Machine learning as a method is promisingly applicable within the digital humanities, as it promises the analysis or comparison of large amounts of data. However, the automated processes only ever consider the isolated structural levels of the images. They are subject to unseen steps (black box) and qualitative-curatorial decisions. The visualisation of the data as visualisations of the distance within an operable interface is only a part of it. Although the qualitative interpretation of the automated image sorting starts from this distance view, we understand distanced seeing as the critical dialogue between the pure image artifacts and the abstracted data visualisations of computer vision [Offert and Bell 2021]. With being distanced we focus on the presupposition and technical standards that are used to abstract image data.
In the following, we would like to use the metaphor of the pipeline to critically explain the development process of the t-SNE method. In individual steps, we describe the process of method development and reflect on the central qualitative as well as quantitative influences. Rather than focusing on the added value of machine learning as a new method, we want to reveal how much the structure of data and information is subject to constant decision-making processes and how interdisciplinary difficulties emerge in the process. In this deliberately open and critical handling of (visualised) image data, we see the central added value of mixed-methods or DH research.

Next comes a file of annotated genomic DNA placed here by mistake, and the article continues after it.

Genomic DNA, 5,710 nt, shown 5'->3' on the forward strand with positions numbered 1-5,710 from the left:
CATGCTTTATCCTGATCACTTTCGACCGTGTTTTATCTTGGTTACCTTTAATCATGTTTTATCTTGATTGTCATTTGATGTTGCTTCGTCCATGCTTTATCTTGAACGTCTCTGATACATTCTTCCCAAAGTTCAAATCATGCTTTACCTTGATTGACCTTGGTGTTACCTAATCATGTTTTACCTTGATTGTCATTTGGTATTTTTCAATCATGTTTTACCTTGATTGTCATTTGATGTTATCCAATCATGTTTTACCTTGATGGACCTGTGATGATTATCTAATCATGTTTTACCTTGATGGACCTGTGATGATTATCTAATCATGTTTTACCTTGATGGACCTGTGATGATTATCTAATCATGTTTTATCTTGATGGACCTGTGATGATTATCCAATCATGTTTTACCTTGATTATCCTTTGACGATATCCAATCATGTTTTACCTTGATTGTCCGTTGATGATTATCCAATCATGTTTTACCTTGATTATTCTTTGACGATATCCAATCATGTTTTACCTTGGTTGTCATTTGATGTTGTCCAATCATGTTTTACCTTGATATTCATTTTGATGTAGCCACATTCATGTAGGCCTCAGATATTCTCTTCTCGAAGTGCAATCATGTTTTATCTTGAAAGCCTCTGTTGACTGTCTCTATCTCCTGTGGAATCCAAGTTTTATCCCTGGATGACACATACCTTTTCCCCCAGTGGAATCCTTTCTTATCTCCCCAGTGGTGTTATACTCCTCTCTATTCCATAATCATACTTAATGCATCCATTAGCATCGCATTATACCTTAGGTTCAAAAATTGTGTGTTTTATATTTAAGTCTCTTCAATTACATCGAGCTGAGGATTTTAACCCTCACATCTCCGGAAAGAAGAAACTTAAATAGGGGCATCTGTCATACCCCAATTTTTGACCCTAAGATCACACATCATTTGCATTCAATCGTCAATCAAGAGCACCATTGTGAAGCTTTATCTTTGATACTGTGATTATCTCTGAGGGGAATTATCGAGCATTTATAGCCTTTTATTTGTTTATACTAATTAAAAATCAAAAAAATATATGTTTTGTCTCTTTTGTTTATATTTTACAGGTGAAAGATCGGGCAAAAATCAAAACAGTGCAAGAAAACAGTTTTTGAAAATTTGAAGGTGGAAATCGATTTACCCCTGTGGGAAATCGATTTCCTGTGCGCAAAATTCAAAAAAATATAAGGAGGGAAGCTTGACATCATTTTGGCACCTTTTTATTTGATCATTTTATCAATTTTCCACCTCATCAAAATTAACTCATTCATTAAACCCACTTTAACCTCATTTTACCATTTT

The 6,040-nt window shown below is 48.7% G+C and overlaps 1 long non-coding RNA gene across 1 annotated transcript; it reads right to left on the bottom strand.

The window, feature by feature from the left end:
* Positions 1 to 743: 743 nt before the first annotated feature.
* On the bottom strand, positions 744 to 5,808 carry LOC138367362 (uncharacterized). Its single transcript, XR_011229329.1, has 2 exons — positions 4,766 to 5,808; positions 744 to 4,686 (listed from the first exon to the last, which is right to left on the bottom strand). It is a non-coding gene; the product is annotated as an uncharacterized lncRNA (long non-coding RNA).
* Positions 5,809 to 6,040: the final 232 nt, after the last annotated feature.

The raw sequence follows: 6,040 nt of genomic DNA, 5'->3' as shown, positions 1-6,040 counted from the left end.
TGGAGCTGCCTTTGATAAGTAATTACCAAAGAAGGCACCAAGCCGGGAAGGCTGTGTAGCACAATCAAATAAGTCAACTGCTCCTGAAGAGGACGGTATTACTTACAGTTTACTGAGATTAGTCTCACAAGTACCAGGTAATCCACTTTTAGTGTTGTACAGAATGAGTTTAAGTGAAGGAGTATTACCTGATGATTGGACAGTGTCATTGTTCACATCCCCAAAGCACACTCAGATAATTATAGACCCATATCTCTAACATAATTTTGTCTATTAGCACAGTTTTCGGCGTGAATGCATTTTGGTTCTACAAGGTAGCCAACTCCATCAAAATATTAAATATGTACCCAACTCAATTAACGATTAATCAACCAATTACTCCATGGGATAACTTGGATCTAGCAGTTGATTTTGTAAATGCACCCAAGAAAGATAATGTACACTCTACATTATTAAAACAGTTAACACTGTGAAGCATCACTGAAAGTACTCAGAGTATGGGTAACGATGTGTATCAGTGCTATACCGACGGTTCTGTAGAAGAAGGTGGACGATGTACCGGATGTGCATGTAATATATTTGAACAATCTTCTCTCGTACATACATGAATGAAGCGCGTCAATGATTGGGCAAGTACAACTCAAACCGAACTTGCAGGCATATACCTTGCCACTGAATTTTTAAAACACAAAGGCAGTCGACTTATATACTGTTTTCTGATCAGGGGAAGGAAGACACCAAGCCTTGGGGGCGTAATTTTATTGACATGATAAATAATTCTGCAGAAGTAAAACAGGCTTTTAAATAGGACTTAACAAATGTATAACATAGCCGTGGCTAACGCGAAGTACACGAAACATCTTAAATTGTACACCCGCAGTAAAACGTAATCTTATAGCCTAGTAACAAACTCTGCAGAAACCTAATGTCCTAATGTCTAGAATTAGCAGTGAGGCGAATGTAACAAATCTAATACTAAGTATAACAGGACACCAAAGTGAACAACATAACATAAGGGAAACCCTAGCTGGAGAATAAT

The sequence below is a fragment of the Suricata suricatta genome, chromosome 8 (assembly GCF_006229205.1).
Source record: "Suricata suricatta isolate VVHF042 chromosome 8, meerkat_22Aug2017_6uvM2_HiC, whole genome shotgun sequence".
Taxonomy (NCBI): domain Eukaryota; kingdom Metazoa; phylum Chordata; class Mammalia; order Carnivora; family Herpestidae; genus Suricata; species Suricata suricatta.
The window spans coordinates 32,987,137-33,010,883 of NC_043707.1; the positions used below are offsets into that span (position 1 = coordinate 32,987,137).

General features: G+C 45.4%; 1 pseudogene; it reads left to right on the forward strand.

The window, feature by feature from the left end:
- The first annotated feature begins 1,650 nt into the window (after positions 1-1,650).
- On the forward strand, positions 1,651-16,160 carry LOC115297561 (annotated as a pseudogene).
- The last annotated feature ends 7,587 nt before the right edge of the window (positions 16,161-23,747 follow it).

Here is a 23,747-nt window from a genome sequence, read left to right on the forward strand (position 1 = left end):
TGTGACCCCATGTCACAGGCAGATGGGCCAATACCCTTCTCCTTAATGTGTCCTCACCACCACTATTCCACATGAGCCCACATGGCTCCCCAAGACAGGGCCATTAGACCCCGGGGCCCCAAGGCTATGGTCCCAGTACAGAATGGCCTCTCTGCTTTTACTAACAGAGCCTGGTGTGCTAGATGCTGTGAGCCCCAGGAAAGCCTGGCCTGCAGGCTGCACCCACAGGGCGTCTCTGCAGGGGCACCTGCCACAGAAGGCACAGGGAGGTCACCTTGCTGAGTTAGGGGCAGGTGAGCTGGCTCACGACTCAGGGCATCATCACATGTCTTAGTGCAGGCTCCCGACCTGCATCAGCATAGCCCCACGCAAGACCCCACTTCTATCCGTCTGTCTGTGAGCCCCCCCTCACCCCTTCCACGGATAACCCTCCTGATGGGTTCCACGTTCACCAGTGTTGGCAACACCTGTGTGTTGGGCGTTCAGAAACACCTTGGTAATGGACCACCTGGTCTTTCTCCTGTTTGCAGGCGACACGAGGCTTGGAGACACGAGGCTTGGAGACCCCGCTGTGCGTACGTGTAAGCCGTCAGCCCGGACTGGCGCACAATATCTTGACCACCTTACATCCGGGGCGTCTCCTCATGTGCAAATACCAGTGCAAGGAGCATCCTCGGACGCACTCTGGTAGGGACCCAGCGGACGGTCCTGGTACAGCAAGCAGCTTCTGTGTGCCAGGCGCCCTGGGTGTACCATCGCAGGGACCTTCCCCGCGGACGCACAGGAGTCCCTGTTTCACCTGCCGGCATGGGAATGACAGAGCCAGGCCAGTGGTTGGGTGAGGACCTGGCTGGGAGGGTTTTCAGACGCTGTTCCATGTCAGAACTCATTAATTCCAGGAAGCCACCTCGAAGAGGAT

Methods pipeline

Within Google's image policy, one encounters a very standardised visual language, which at the same time reveals considerable differences in the preferred image types (e.g. photos, maps, curves, documents, comics) and in the framing of climate change. Our present study on the cross-cultural comparison of climate images is based on the framing approach from a qualitative image science perspective [Rodriguez and Dimitrova 2013], which was tested by means of automated image analysis. We focus on the development of a technically constructed gaze, which we critically explore in our study as part of the pipeline. Its importance is particularly evident in corpus creation and Google's page rank algorithms, as well as in image analysis based on the definition of the machine learning algorithm. This led to our central research questions: What is the role of automated image searches in terms of pre-sorting and ranking climate images? What do machine learning algorithms [Van der Maaten 2008] accomplish as a digital method for analysing image collections? To what extent are qualitative human image sorting and t-SNE visualisation interdependent?
As noted in the introduction, by distanced vision we mean the constant dialogue of quantitative and qualitative decision-making processes. This already becomes clear in the methodological orientation of our research project. As an interdisciplinary mixed-methods research team, we oriented ourselves to the so-called embedded design of mixed-methods research according to John W. Creswell (2007). Here, the quantitative and qualitative approaches are considered separately, but in a consciously conceived interdependence in dialogue. The focus is on the quantitative image data and their machine image comparison using t-SNE as algorithmic image sorting and visualisation and the subsequent qualitative reading of the resulting data images.
black and white image of a flowchart. There are nine boxes in the flowchart which outline the steps of the method pipeline
Figure 1. 
Diagram of the method pipeline and structure of the following keypoints

1 – Parametrisation - Thinking technically about cultural spaces